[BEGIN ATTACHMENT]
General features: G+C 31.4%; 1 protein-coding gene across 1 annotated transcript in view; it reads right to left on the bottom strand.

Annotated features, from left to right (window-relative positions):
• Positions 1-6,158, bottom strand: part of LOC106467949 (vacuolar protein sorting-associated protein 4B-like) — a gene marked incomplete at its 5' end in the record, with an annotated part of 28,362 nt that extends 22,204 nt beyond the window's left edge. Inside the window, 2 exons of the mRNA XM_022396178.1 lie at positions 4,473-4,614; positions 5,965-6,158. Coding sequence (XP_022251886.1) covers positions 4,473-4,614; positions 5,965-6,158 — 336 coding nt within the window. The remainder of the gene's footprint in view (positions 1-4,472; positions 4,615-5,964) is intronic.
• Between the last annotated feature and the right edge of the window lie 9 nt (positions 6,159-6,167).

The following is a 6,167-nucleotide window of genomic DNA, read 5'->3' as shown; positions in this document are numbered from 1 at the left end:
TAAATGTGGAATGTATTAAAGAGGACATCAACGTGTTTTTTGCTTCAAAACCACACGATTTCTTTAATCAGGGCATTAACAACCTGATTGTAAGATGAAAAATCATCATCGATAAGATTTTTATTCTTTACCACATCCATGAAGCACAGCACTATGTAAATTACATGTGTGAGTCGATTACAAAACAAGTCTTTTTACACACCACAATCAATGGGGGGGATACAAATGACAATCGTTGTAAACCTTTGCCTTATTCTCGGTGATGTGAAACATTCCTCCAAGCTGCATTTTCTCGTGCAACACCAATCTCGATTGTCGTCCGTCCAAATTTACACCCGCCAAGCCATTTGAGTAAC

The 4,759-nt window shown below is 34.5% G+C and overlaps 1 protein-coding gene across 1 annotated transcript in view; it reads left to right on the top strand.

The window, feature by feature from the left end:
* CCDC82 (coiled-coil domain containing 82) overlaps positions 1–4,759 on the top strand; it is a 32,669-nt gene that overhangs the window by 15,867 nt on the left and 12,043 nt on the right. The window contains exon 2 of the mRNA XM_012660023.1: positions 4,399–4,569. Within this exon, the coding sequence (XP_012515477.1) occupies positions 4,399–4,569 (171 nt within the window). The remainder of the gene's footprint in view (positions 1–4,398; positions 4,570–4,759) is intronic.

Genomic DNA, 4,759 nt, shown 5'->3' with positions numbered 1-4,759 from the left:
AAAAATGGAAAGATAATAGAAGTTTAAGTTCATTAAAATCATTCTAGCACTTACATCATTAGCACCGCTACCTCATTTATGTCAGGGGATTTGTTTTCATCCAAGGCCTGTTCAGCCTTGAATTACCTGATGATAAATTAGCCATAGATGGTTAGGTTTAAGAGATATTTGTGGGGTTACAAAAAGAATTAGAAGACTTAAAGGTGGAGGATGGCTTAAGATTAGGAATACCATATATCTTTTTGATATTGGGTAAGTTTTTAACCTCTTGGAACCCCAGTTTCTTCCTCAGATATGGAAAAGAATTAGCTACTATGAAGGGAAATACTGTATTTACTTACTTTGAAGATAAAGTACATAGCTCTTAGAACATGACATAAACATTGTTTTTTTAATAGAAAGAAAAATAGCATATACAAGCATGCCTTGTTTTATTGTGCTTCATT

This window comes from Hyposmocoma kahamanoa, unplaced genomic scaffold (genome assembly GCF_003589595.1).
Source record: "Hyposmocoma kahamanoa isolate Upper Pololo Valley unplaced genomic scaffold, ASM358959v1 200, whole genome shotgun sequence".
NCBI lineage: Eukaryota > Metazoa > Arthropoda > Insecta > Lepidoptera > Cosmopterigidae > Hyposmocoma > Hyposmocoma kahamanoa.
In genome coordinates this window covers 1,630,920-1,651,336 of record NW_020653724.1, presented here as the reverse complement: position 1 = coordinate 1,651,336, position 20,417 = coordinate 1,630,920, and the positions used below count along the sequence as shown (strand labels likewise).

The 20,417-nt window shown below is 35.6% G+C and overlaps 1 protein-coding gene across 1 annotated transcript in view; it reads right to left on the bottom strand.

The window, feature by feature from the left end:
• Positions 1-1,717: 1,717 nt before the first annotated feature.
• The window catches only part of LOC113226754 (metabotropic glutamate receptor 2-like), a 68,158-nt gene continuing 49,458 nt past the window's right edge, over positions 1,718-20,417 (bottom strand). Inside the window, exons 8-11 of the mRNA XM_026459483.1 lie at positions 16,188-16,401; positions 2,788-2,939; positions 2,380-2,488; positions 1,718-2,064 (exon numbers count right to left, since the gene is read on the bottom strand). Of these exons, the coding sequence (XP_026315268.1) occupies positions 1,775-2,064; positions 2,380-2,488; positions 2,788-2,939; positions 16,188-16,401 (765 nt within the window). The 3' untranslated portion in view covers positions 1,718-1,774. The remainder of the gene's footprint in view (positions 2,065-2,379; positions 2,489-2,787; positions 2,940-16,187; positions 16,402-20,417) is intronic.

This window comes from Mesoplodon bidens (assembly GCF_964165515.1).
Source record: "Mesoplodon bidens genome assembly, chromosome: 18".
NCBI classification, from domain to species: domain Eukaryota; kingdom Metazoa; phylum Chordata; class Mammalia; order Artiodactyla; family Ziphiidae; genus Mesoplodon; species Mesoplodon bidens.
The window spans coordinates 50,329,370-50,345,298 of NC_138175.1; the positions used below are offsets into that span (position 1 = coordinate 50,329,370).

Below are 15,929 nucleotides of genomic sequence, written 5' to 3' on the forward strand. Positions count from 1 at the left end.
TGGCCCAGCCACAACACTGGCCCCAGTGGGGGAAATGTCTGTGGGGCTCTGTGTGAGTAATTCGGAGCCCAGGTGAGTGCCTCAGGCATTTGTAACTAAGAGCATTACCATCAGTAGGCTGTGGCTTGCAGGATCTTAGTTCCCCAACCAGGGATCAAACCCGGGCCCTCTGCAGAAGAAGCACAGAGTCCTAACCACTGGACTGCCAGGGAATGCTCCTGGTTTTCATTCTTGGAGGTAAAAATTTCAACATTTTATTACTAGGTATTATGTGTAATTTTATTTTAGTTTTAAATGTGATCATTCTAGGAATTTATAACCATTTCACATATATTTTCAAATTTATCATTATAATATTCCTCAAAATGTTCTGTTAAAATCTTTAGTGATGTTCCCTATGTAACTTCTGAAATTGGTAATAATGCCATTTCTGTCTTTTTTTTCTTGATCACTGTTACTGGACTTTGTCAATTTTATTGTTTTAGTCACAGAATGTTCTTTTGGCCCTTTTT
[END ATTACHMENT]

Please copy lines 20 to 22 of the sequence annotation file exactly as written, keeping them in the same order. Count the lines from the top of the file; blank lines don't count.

This window comes from Mesoplodon bidens (assembly GCF_964165515.1).
Source record: "Mesoplodon bidens genome assembly, chromosome: 18".
NCBI classification, from domain to species: domain Eukaryota; kingdom Metazoa; phylum Chordata; class Mammalia; order Artiodactyla; family Ziphiidae; genus Mesoplodon; species Mesoplodon bidens.